I gave an overview of our campsite at Assateague State Park in a previous post, and now I’ll cover what we actually did during our camping weekend!
First, of course, “hikes.” I use hikes in quotations because I always envision hikes as going over rough terrain on natural surfaces. (Not that I advocate that that is “real” hiking or anything like that because I’d probably fall flat on my face). The hikes at Assateague were over pleasant, wooden-deck like structures. Very little chance of falling flat on my face. Which to me, makes it a great type of “hiking,” but I don’t want anyone to envision that I was trekking for miles over crazy surfaces.
Our hikes on trails were at the Assateague National Park. (Our campsite was at the Assateague State Park. I talk more about the difference in the campsite review. But, long story short, the parks are right next to each other!)
Life of the Forest Trail at Assateague
Our first trail was the “Life of the Forest” trail.
The trail, dirt in some places but wooden planks in (most) others, led you to a spectacular overlook to some of marshland of the Assateague barrier islands.
It was so crazy windy during our time at Assateague, and the open area above the marsh just made it seem like the wind was whipping our faces even harder.
Ferry Landing Trail at Assateague
After the Life of the Forest Trail, we drove to the trailhead for the Ferry Landing trail (to be honest, I’m not sure if this was considered a trail or just a road). It was on this trail that we finally saw some of Assateague’s famous horses!
Along the Life of the Marsh trail, there were various signs to measure crabs. If I recall correctly, people can go “crabbing” in this area, but they are restricted to the sizes of crabs they can take.
We spotted some horses, which were attracting the attention of other hikers as well!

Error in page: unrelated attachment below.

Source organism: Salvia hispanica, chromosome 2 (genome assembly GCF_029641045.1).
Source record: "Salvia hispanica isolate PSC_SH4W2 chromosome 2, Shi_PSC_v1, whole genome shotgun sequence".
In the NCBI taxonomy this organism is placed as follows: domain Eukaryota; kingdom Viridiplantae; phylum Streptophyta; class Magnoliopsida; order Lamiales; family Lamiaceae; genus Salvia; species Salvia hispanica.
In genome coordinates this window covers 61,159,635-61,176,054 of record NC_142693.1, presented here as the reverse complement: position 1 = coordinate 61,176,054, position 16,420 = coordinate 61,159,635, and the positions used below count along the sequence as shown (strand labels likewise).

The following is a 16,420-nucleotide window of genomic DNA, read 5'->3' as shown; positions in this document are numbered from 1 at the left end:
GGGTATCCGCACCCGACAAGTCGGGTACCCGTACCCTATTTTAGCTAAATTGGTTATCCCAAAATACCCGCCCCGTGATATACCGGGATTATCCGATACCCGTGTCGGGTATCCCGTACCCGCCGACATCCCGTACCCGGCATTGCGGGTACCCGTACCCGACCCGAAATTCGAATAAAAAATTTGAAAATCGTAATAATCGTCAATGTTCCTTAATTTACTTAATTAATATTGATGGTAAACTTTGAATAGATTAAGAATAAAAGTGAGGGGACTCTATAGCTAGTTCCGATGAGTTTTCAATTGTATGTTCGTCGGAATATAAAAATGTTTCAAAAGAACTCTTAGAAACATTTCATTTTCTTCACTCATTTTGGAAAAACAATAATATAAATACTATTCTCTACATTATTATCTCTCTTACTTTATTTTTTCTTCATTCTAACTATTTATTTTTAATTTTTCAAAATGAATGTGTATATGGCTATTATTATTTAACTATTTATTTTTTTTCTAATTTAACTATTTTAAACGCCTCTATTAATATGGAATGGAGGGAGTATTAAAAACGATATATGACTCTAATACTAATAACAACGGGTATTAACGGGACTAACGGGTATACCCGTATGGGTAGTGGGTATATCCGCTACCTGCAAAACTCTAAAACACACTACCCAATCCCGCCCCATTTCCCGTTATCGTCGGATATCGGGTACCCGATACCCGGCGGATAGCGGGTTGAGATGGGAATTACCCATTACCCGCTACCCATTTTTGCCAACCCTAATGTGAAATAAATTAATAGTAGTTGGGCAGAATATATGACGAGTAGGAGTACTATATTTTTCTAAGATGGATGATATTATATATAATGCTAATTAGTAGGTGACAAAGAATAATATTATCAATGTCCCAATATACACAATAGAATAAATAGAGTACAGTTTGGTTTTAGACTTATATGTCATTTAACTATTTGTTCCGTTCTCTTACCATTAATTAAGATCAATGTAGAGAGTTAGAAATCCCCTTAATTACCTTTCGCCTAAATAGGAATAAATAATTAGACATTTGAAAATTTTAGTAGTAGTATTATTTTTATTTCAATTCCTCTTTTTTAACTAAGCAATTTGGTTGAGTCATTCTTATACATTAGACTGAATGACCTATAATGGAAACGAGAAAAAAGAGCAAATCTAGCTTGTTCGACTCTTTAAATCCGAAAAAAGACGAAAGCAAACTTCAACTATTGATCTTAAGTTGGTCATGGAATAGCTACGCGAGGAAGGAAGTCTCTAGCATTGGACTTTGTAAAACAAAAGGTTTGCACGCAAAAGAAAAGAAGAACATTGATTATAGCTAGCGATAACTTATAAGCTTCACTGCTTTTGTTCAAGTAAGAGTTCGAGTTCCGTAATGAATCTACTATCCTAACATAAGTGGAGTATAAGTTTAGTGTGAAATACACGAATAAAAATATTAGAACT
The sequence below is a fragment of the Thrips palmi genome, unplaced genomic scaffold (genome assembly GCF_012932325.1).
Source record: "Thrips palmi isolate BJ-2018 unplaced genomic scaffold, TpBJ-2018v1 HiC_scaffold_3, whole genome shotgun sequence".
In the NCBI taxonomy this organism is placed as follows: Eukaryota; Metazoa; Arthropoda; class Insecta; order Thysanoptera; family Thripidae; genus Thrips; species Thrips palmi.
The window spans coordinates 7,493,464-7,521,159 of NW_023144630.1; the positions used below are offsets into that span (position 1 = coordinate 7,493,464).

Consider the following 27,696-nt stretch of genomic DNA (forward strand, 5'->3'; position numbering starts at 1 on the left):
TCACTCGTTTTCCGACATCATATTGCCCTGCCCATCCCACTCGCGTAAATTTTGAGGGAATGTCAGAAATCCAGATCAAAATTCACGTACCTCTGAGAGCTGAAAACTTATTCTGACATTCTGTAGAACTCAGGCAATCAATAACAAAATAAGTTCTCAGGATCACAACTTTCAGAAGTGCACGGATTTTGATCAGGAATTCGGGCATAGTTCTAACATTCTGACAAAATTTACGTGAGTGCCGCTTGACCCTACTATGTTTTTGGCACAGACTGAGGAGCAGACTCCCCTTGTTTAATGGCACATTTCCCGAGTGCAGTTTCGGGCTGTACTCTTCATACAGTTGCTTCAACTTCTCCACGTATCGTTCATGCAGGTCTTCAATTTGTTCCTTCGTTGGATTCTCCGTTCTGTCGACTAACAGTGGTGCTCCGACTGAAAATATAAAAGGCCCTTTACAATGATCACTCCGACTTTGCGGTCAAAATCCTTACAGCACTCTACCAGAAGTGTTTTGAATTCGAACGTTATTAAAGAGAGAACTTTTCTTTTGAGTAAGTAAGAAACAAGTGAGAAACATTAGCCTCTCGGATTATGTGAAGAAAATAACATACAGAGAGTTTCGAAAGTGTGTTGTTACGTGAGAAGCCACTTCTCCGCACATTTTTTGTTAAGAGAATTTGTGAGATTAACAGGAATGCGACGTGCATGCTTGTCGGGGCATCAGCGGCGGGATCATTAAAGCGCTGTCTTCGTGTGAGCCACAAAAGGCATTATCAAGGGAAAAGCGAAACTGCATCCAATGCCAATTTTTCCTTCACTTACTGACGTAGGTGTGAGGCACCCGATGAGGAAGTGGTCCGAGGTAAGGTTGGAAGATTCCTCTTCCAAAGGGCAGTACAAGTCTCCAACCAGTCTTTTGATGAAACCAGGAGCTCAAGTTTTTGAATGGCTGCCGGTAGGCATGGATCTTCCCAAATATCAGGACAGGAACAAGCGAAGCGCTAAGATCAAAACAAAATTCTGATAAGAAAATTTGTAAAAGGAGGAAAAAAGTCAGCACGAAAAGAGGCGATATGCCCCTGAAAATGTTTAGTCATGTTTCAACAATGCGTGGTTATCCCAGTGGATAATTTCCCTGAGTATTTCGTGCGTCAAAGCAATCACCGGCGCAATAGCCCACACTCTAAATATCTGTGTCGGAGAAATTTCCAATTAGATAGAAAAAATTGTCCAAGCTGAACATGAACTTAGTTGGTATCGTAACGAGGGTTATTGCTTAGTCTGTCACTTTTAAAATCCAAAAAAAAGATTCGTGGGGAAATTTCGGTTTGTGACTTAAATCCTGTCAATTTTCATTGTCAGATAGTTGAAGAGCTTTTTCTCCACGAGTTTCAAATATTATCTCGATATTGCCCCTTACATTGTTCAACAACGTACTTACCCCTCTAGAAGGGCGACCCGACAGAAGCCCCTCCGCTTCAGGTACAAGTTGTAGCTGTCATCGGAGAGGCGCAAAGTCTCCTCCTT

I was pretty scared to get close to them. The “horses bite” and “horses kick” signs all around Assateague worked well to scare me from getting near them! But, a zoom lens came in handy!
We actually spent a lot of time on this trail, enjoying the beautiful (but windy) weather, and just taking in the breathtaking sites. And, of course, trying to avoid stepping in the massive piles of horse manure.
Life of the Marsh Trail
Our final stop was the “Life of the Marsh Trail,” which also had stunning overlooks.
As you can tell, it’s almost like we had the entire park to ourselves. The last weekend in April was apparently a great weekend to go and avoid the crowds!
There was one additional trail at Assateague, called Life of the Dunes, but it is mostly for offroading vehicles, so we didn’t hit that trail.
We finished up our hikes (according to the Fitbit, more than 17,000 steps that day!), and went back to our campsite and started an early campfire. The previous night we waited till a bit too late to start the fire and we were pretty chilly by the time the sunset. This time we wanted a gorgeous, roaring fire with lots of hot burning coals to keep us warm through the evening.
Our trip to Assateague also consisted of a stop at (very) nearby Ocean City, which I’ll cover in a future post!